Sophie Heller: Yeah, I think we've taken really a radical decision in terms of investment appraisal. So our subsidiary asset management has decided to go 100% for social responsible investment. So I think this is a very strong choice. I am personally 100% convinced that this is a good choice because this is really making an announcement and the politics of the company. very consistent with the reality. So we say, yeah, I want to promote for a better future and I start to change myself. So all my investment, all the investment that I provide to my clients are going to be 100% SRI. This is a very strong decision I think. And it's one example. If we're talking more into the business sector, we've taken very strong commitment. But this is not really retail, it's more on the corporate side. But we want the banks to take the most radical decision, not to finance polluting energy for example.

Sophie Heller: So this is really as a bank, I think we have a role. And people expect us to have a positive contribution to the society. So if you do this how do you help your customer go green. How you favor the financing of green project or green energy rather than polluting energy. And for example, we are also structuring this program for retail clients while we help you go green. So we've identified that the easiest way for a bank to help you go green is to look at your mobility. So this is an example that I was taking with the electric car. But also look at your home. So with your home, what we are looking at is partnering with a specialist company that can make a diagnostic. When you are owning your house, you can have a full diagnostic in terms of energy and then we can come up with the financing and the solutions with the decisions that you need to take to reduce the carbon footprint, or improve the isolation appraisal for your house. So these are very concrete things that help customer, and help society at the moment, at the same time.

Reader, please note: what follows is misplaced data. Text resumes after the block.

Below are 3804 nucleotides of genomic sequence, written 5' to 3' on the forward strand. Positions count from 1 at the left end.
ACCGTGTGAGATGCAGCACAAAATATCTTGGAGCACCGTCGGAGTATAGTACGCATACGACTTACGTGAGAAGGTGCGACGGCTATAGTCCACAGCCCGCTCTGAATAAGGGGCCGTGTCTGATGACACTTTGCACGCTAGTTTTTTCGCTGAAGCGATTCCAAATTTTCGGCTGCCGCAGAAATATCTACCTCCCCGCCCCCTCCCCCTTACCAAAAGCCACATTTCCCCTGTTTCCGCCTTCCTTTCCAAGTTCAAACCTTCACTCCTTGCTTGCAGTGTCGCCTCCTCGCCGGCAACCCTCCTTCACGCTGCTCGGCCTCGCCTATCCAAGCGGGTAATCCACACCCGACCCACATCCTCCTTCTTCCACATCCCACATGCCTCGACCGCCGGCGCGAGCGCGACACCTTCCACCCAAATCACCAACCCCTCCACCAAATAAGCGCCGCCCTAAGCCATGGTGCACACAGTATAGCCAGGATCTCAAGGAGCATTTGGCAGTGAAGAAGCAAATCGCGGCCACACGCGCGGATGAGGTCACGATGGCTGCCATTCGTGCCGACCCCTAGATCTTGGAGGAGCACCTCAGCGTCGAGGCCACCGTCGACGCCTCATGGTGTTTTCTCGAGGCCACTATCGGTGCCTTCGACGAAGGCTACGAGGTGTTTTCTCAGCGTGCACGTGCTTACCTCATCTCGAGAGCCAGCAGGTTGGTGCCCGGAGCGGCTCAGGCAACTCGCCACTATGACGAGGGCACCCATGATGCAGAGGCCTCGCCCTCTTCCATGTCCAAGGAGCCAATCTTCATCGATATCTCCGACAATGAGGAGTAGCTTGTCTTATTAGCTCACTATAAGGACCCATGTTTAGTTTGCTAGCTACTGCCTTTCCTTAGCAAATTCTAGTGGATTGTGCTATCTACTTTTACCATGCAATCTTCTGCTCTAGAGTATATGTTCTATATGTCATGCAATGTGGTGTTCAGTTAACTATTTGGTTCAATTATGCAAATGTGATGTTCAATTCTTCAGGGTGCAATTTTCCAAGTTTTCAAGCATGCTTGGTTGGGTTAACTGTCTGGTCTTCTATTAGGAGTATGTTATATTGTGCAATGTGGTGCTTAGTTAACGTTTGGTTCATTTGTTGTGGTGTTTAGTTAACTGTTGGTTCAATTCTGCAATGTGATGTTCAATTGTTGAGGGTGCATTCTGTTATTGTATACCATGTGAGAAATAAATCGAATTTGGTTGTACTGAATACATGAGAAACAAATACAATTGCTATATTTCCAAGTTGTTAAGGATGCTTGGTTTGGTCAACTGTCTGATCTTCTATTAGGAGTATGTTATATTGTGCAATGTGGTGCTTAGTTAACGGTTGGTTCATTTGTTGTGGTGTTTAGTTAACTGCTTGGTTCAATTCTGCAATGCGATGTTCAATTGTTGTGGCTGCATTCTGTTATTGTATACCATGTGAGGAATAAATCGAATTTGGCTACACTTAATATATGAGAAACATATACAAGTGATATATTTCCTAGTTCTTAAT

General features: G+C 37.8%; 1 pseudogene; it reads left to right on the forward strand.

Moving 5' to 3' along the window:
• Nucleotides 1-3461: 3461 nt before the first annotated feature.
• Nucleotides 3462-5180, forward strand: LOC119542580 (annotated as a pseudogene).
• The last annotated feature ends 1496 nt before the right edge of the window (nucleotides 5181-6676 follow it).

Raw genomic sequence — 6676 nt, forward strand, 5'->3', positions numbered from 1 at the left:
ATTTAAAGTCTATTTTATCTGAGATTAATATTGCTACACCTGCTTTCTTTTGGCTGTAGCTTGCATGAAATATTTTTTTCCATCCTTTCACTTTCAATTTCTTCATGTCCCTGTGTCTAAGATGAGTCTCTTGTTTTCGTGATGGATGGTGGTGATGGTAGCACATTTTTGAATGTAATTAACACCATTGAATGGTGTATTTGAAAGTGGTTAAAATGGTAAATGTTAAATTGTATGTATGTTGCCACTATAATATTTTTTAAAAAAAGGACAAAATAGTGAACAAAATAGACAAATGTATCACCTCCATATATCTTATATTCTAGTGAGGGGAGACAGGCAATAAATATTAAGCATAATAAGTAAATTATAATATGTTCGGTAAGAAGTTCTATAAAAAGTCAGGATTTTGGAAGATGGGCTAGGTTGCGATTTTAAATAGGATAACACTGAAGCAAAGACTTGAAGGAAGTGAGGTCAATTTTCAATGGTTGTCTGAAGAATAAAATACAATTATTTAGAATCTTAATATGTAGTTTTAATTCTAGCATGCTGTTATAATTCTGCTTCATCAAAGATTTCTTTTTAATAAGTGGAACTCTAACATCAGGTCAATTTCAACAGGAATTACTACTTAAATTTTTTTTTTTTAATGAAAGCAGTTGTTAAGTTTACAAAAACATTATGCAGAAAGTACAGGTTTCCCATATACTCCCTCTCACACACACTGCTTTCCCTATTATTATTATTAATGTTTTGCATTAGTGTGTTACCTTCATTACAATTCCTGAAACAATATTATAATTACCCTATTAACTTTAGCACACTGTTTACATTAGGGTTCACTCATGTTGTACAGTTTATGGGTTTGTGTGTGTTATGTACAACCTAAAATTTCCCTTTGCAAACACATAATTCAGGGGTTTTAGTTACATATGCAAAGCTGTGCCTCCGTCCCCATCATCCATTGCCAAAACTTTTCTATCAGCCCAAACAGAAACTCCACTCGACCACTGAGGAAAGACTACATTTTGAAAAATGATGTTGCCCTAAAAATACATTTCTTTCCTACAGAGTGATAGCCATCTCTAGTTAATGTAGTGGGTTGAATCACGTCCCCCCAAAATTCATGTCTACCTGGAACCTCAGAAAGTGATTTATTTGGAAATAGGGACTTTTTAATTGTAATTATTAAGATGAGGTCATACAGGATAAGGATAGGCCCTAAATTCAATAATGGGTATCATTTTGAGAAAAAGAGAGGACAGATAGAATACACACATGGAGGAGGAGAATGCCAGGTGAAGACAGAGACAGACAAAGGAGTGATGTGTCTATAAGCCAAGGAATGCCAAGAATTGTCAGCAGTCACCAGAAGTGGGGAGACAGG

Jim Marous: Well, it's funny. As we wrap up this conversation, one of the things that came out of my meeting with you, and I don't know if you know this yet, but I've reached out to your team, and your team's going to help me next year make it so I have a zero carbon footprint for my travels and all that.

Sophie Heller: Yeah, that's fantastic.

Jim Marous: So, I'm working with your team to basically figure out how I can purchase carbon offsets to take advantage of making it so that my extensive flights and a hotel stays and everything else, that we can make it so that I have a zero carbon footprint next year. So you definitely impressed me in that category. So that was exciting.

Sophie Heller: Yeah, absolutely.

Jim Marous: So again, I want to thank you so much for being on the show today. It was great to extend our conversation that we had in Paris. And to dig deeper into some of the issues that it's obvious you have a lot of energy as a leader, and you're making an impact on the organization as a leader that came from another organization that was vastly different. But the impact obviously is being shown in the organization. So again, thank you so much for being on the show today.

Sophie Heller: Thank you so much. It was really nice visiting with you. Thanks Jim.

Jim Marous: Thank you.